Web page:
In a large randomized trial, Utrecht PROactive Frailty Intervention Trial (U‐PROFIT), we evaluated the effectiveness of an integrated program on the preservation of daily functioning in older people in primary care that consisted of a frailty identification tool and a multicomponent nurse‐led care program. Examination of treatment fidelity is critical to successful translation of evidence‐based interventions into practice.
To assess treatment delivery, dose and content of nursing care delivered within the nurse‐led care program, and to explore if the delivery may have influenced the trial results.
A mixed‐methods study was conducted. Type and dose of nursing care were collected during the trial. Shortly after the trial, a focus group with nurses was conducted to explore reasons for the observed differences between the type and dose of nursing care delivered.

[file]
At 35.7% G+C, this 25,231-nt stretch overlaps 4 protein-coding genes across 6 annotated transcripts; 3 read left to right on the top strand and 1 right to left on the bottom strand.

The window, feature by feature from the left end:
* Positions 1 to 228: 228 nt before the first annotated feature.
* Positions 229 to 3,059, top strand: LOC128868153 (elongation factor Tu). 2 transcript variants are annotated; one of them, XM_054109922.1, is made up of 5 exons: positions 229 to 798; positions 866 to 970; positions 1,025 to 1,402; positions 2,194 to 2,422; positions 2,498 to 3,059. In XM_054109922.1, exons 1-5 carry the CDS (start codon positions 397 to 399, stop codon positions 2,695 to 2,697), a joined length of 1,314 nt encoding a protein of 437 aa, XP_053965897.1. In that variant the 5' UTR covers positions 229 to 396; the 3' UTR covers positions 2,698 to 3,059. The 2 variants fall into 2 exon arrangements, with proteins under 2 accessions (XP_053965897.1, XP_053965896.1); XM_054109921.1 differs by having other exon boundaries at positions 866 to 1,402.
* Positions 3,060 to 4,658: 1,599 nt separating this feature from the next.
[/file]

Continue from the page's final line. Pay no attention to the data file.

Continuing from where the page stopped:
A total of 835 older persons were included in the nurse‐led care program. The mean age was 75 years, 64% were female and 53.5% were living alone. The most frequent self‐reported conditions were loneliness (60.8%) and cognitive problems (59.4%). One‐third of the patients with a geriatric condition received an additional assessment (e.g., Mini‐Mental State Examination), and the majority of these patients received at least one nurse intervention (>85%). Most nursing care was delivered to patients at risk of falling and to those with urinary incontinence. Patients with nutrition problems seldom received nursing interventions. The nurses explained that differences in type and dose were influenced by the preference of the patient, the type of geriatric problem, and the time required to apply a nurse intervention.
Linking Evidence to Action
All intervention components were delivered; however, differences were observed in the type and dose of nursing care delivered across geriatric conditions. The findings better explain the treatment fidelity and suggest that there is room for improvement that may result in more beneficial patient outcomes.